WASHINGTON – Foreign Relations Committee Chairman Bob Menendez (D-N.J.) today delivered the following remarks on the Senate Floor in support of S.316, a bill to repeal authorizations for use of military force (AUMFs) against Iraq.
Find a copy of the Chairman’s remarks as delivered below.
“Twenty years ago, in the early, overcast hours of March 19th, 2003—American stealth bombers and Navy cruise missiles hit Baghdad in the first strikes of the Iraq War.
When I think about that war today, I think about the costs.
The costs to the Iraqi people who suffered so terribly, including the families of the hundreds of thousands killed in the insurgency, and the sectarian and ethnic violence that followed the U.S. invasion.
I think of the costs to the brave American service members who answered the call—did not ask whether it was right or wrong, they just answered the call—almost five thousand who made the ultimate sacrifice.
To the tens of thousands more who were wounded.
To the countless sons and daughters, mothers and fathers, friends and loved ones who had to grieve those they lost.
And care for those who came home wounded with scars—both visible and invisible—changed by combat forever.
I think about the financial costs—almost two trillion dollars—that could have gone to rebuilding America’s infrastructure, caring for America’s sick and aging, and educating the next generation.
I also think about the costs to something very close to my heart, which is the cause of freedom and the fight for democratic values.
Our nation—our democracy—as Ronald Reagan said, was a shining city on a hill. An example to the world of something to aspire to.
But the Iraq war undermined our credibility—with our partners and allies, with our enemies, and with millions of American citizens who were against it.
For too many around the world, the Iraq war made a mockery of U.S. support for democracy and freedom.
Today, I proudly remember my vote on the floor of the House of Representatives back in 2002.
Life in America was tense in the wake of 9/11.
Everything we stood for had been attacked on our own soil—just miles from where I still live.
Those of us who resisted the march to war were called naïve, or worse.
But some of us knew what we had to do. We felt the weight of history on our shoulders, and we voted against the war.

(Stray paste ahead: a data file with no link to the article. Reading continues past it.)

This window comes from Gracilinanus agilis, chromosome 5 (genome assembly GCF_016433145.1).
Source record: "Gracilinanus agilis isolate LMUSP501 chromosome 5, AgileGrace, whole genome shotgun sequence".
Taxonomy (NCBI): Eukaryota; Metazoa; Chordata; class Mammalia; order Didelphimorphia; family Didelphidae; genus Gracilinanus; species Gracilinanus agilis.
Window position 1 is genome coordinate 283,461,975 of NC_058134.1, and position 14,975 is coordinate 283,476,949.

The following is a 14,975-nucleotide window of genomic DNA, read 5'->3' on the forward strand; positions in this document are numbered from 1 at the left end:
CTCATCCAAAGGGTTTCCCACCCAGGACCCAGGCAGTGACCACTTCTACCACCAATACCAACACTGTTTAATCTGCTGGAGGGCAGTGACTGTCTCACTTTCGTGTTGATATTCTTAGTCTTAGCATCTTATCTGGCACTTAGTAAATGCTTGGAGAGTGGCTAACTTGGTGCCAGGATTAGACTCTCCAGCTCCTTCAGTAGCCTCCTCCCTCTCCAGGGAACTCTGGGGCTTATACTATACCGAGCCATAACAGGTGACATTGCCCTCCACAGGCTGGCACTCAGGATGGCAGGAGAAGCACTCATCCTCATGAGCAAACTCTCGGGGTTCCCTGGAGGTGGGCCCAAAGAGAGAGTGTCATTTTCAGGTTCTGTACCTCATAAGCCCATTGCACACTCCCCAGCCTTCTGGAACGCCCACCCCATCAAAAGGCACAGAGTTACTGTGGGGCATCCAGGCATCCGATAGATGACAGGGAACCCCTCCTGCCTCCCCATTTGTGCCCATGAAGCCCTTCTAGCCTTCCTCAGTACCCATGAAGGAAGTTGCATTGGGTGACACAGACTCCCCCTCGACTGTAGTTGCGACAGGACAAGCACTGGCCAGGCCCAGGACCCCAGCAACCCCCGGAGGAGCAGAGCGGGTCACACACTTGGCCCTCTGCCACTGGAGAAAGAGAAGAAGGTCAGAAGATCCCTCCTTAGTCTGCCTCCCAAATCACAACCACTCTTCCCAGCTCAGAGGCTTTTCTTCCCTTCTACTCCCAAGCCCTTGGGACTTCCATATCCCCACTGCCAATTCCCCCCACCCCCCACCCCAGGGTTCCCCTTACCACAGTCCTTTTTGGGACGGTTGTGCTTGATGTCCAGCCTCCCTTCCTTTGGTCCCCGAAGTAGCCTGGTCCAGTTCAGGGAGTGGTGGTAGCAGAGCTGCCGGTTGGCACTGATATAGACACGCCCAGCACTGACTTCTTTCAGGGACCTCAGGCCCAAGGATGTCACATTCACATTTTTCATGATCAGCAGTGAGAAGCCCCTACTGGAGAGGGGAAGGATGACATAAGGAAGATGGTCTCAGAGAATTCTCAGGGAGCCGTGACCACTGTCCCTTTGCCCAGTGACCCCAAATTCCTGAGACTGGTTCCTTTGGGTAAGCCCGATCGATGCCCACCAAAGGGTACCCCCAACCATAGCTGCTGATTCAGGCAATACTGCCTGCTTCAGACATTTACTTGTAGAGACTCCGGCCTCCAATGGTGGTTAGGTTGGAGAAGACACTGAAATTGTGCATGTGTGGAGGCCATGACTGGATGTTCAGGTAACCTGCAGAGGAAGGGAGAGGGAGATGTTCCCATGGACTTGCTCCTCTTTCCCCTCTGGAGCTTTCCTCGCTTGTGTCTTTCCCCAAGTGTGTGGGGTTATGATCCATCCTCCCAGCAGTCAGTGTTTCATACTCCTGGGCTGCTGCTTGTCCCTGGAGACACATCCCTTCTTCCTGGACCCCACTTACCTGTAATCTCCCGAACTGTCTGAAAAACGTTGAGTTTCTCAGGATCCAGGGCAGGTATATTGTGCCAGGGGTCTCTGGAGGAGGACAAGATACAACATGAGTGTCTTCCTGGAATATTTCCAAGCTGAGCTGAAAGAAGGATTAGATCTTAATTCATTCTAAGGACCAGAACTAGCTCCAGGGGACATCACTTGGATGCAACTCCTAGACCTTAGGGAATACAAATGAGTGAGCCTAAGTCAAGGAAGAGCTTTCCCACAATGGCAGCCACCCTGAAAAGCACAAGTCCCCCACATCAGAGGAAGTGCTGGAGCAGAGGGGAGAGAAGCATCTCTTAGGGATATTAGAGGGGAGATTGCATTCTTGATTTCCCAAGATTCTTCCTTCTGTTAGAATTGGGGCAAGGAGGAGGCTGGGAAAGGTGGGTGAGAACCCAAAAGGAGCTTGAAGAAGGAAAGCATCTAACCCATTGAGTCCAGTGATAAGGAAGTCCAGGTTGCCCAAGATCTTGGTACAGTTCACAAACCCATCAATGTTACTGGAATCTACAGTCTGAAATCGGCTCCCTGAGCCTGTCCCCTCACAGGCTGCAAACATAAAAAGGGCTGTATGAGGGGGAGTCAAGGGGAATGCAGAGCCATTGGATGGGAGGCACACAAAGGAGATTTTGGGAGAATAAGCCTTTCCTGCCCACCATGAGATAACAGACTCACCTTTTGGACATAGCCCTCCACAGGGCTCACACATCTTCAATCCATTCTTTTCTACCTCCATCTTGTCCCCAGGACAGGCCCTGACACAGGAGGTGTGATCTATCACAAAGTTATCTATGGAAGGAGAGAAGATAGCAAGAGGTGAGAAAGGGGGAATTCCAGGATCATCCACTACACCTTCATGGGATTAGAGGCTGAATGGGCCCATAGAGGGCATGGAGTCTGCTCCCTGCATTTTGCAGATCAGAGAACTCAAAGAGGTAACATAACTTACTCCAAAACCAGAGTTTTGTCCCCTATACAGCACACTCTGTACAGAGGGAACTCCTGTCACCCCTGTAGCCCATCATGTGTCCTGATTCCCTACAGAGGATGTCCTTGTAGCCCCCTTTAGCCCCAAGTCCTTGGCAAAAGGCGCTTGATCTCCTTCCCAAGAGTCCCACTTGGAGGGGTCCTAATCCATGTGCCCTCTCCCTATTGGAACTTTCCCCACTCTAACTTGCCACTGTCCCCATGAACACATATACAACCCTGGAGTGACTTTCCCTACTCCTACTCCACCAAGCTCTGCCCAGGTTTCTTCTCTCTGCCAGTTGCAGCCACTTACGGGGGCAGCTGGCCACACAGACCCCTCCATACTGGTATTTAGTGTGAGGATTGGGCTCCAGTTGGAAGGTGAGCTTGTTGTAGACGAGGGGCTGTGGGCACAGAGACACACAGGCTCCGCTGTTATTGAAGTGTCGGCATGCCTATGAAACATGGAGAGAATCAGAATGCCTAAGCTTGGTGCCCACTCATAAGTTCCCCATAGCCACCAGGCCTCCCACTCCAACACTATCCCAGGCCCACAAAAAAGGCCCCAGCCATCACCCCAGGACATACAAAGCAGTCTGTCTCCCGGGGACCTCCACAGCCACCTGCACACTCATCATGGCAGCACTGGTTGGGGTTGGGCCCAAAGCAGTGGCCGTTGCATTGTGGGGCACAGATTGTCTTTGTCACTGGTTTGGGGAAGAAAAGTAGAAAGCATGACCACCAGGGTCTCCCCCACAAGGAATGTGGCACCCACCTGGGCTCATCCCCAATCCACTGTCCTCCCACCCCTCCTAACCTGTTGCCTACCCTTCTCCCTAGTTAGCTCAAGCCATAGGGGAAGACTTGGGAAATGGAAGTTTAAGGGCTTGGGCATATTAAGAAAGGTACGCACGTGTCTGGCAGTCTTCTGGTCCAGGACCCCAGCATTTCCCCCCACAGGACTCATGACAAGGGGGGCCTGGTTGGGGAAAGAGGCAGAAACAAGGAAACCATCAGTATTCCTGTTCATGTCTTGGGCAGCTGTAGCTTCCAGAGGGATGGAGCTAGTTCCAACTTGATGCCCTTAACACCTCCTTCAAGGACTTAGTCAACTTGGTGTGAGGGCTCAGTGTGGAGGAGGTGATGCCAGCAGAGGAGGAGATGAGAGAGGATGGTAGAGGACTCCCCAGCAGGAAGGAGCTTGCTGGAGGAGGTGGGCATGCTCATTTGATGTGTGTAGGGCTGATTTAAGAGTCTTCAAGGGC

I spent a lot of time reviewing the documents available to the members of the House. I saw no clear and present danger, no imminent threat, and above all, no evidence of weapons of mass destruction.
I have a standard, Mr. President. If the cause is right and America needs it, I will send my son and daughter. But if the cause is not right, I will not send my son or daughter, nor will I vote to send anyone else’s sons or daughters into harm’s way.
Two decades later, we have the chance to make history again, but this time for the better.
We have the chance to repeal the 1991 and 2002 AUMFs and honor the legacy of those who fought and those we lost.
To end a war we are no longer waging.
To exercise Congress’ war powers—the most solemn duty of this body.
Because Saddam Hussein has been dead for twenty years, and his regime is gone.
Because the Iraq of 2023 is obviously not the Iraq of 2003.
Because Kuwait has been a secure, sovereign, and committed U.S. partner for over three decades.
And because the threats that these authorizations addressed no longer exist.
The United States is no longer an occupying force.
Iraq is now a strategic partner.
It is time to confront the challenges of the region and of the world together.
Repealing these authorizations is an important step forward.
It removes an irritant in the bilateral relationship, and it cements our partnership.
And it helps Iraq move forward, independent and more integrated with its Arab neighbors.
So, Mr. President, I come to the floor today to support—in the strongest terms possible—the repeal the 1991 and 2002 Authorizations for Use of Military Force against Iraq once and for all.
Let us mark the 20th anniversary this week of the Iraq war by paying tribute to the Iraqis who have suffered, to the Americans we lost, and to the American families that provided unconditional support for those who served every day for the last 20 years.
We will never forget the sacrifices they made in defense of the values we hold most dear.
Let us honor those values by doing what Congress is supposed to do. When there is a need, it declares war. When that need is over, it is time to end the declaration and the authorization.
That is what we have the power to do today.
With that, Mr. President, I yield the floor.”
Remarks have been edited lightly for clarity.